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AS350 pilot

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AS350 pilot last won the day on April 7 2018

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About AS350 pilot

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  1. I have asked this same question and never really gotten a for sure answer. So heres my best guess; the aft shaft is so much higher then the aft transmission that even though its a 20psi pump, by the time it gets all the way up there all you can expect is 10. As for the c-box maybe we can get someone with more 47 experience to weigh in.
  2. Im pretty sure you would have to take the same type ride as anyone else to get it put on your certificate. Theres a few TC holders of the 47 these days but once youre typed it shows up as BV234 Maybe some of the prior service folks can share past experience on adding a type rating to their CPL
  3. It’s really tough to beat the Huey. Literally the Huey, 205, and 212 make up the “medium” type 2 fire fighting sector. What are you running on your Huey fleet (engine and blades wise).
  4. Whats your sector of the industry, TailEndCharlie?
  5. My niche is precious long line most of the year and fire fighting in the summer. Its very rewarding and fun work. My advice would be to do something you enjoy.....if it so happens to be something not many people do, then youre in luck!
  6. I spent about two years making pretty low wages. It was one of the most fun times of my career (obviously had nothing to do with the low wages lol). Once I had a better paying tour job I paid off my loans then found a niche in the industry that pays very well. You could complain about it while someone else gets it done and moves on. I’m not advocating for low wages; however, there’s something to getting it done and moving on.
  7. Sorry, Avbug but I have to correct you. Cal Fire does employ helicopter pilots. The airplane pilots and mechanics for both airplanes and helicopters are all contract employees. The machines themselves are modified H models that oddly enough are actually owned by the Federal Government and are on a lease program to the state of California. I’m sure this will change to some degree when Cal Fire takes delivery of their new Blackhawks. That being said, Region 5 is a very busy place to fight fire and Cal Fire and the USFS will contract outside vendors to come fight fire.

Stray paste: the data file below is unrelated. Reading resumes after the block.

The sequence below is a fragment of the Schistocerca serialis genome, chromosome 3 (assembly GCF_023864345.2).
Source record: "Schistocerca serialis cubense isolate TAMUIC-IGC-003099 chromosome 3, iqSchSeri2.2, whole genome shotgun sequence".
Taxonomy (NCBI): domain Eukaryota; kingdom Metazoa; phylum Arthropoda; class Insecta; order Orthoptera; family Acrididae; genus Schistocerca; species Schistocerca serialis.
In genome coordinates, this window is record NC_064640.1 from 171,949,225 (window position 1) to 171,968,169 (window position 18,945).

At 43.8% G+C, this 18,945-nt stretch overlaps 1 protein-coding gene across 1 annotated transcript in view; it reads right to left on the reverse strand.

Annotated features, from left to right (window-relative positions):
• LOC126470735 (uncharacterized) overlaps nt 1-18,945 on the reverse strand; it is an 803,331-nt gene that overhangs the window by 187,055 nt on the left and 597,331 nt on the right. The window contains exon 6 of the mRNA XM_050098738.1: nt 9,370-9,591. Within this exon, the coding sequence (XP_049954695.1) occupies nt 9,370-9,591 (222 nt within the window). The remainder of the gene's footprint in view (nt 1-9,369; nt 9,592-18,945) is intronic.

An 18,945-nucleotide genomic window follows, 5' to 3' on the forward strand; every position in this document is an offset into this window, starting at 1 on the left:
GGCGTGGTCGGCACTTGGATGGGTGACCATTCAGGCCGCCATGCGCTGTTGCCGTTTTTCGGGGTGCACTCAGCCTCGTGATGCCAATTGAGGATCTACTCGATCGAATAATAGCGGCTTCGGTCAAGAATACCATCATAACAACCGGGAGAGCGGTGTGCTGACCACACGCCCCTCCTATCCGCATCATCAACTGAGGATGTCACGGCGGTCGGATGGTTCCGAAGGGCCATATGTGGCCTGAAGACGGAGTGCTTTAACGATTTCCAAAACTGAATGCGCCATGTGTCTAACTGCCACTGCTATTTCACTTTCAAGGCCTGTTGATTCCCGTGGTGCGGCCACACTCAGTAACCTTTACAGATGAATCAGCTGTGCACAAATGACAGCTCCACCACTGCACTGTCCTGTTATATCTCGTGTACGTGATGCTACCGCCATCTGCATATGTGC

8. I haven’t met many helicopter pilots who attended Embry Riddle, it’s more of a blue collar / no college degree required type of job. So the Embry Riddle or Blackhawk route (I’m assuming you meant military) isn’t a great comparison. Cal Fire does seem to have many prior service pilots working for them but they also have civilian trained pilots as well....but I’m sure it would help your resume there to have prior service (just a guess on my part). As for the private sector of fire fighting and in tern utility flying because most fire companies will do some form of utility work. In recent years I have noticed there are much more civilian trained pilots in that sector. I think it’s because no matter who you are or where you came from, when you learn to fly a long line - it’s humbling and nobody is good at it. This puts you at the bottom and there is a lot of learning and paying your dues from there. After 6-10 years or more in the military or any other sector, are you going to want to start all over? Probably not when EMS or now the airlines will give you more money to start and there won’t be the same “paying your dues” for multiple years. This is not a knock on any form of getting your experience, wether you went to Embry Riddle, or the military, or learned in Robinson’s with zero schooling. I’ve just noticed, you’re only going to be willing to pay your dues so much and whatever sector you paid your dues in (EMS, military, offshore, utility, fire) you’re probably not going to want to start over in another sector.